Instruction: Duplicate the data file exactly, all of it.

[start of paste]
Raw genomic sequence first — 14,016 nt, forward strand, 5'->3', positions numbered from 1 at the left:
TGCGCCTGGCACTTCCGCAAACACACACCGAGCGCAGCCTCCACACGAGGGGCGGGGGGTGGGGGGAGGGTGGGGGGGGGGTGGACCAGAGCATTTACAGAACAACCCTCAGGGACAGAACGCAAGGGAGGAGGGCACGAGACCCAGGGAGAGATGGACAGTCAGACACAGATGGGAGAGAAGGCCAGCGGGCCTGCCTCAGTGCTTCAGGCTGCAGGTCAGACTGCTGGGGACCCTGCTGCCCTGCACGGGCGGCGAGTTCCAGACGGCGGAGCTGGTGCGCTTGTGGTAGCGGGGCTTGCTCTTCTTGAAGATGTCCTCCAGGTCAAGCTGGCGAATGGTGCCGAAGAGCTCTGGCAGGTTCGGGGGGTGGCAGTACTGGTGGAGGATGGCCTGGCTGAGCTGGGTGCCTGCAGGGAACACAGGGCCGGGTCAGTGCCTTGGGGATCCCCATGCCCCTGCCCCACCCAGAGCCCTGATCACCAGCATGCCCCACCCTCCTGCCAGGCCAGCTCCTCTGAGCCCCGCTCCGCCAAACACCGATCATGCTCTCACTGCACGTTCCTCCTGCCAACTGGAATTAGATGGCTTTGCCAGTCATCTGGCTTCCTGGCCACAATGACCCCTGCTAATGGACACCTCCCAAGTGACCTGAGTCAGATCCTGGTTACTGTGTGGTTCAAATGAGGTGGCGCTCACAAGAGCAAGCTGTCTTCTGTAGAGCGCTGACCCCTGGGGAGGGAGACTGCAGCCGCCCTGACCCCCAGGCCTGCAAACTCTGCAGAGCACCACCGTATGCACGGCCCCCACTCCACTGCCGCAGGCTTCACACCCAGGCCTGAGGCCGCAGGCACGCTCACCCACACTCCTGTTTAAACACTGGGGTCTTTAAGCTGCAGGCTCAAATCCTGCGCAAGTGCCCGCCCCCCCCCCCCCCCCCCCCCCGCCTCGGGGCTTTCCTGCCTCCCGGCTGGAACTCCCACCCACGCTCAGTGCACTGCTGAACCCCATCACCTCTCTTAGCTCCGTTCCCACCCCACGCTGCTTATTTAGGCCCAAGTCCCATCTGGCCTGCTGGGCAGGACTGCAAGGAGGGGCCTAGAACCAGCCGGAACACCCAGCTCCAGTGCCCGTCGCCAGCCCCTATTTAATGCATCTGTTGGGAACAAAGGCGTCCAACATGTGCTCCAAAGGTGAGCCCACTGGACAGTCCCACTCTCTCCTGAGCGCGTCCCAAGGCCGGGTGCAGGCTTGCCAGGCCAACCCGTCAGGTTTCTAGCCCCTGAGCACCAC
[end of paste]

Raw genomic sequence first — 14,016 nt, forward strand, 5'->3', positions numbered from 1 at the left:
TGCGCCTGGCACTTCCGCAAACACACACCGAGCGCAGCCTCCACACGAGGGGCGGGGGGTGGGGGGAGGGTGGGGGGGGGGTGGACCAGAGCATTTACAGAACAACCCTCAGGGACAGAACGCAAGGGAGGAGGGCACGAGACCCAGGGAGAGATGGACAGTCAGACACAGATGGGAGAGAAGGCCAGCGGGCCTGCCTCAGTGCTTCAGGCTGCAGGTCAGACTGCTGGGGACCCTGCTGCCCTGCACGGGCGGCGAGTTCCAGACGGCGGAGCTGGTGCGCTTGTGGTAGCGGGGCTTGCTCTTCTTGAAGATGTCCTCCAGGTCAAGCTGGCGAATGGTGCCGAAGAGCTCTGGCAGGTTCGGGGGGTGGCAGTACTGGTGGAGGATGGCCTGGCTGAGCTGGGTGCCTGCAGGGAACACAGGGCCGGGTCAGTGCCTTGGGGATCCCCATGCCCCTGCCCCACCCAGAGCCCTGATCACCAGCATGCCCCACCCTCCTGCCAGGCCAGCTCCTCTGAGCCCCGCTCCGCCAAACACCGATCATGCTCTCACTGCACGTTCCTCCTGCCAACTGGAATTAGATGGCTTTGCCAGTCATCTGGCTTCCTGGCCACAATGACCCCTGCTAATGGACACCTCCCAAGTGACCTGAGTCAGATCCTGGTTACTGTGTGGTTCAAATGAGGTGGCGCTCACAAGAGCAAGCTGTCTTCTGTAGAGCGCTGACCCCTGGGGAGGGAGACTGCAGCCGCCCTGACCCCCAGGCCTGCAAACTCTGCAGAGCACCACCGTATGCACGGCCCCCACTCCACTGCCGCAGGCTTCACACCCAGGCCTGAGGCCGCAGGCACGCTCACCCACACTCCTGTTTAAACACTGGGGTCTTTAAGCTGCAGGCTCAAATCCTGCGCAAGTGCCCGCCCCCCCCCCCCCCCCCCCCCCGCCTCGGGGCTTTCCTGCCTCCCGGCTGGAACTCCCACCCACGCTCAGTGCACTGCTGAACCCCATCACCTCTCTTAGCTCCGTTCCCACCCCACGCTGCTTATTTAGGCCCAAGTCCCATCTGGCCTGCTGGGCAGGACTGCAAGGAGGGGCCTAGAACCAGCCGGAACACCCAGCTCCAGTGCCCGTCGCCAGCCCCTATTTAATGCATCTGTTGGGAACAAAGGCGTCCAACATGTGCTCCAAAGGTGAGCCCACTGGACAGTCCCACTCTCTCCTGAGCGCGTCCCAAGGCCGGGTGCAGGCTTGCCAGGCCAACCCGTCAGGTTTCTAGCCCCTGAGCACCAC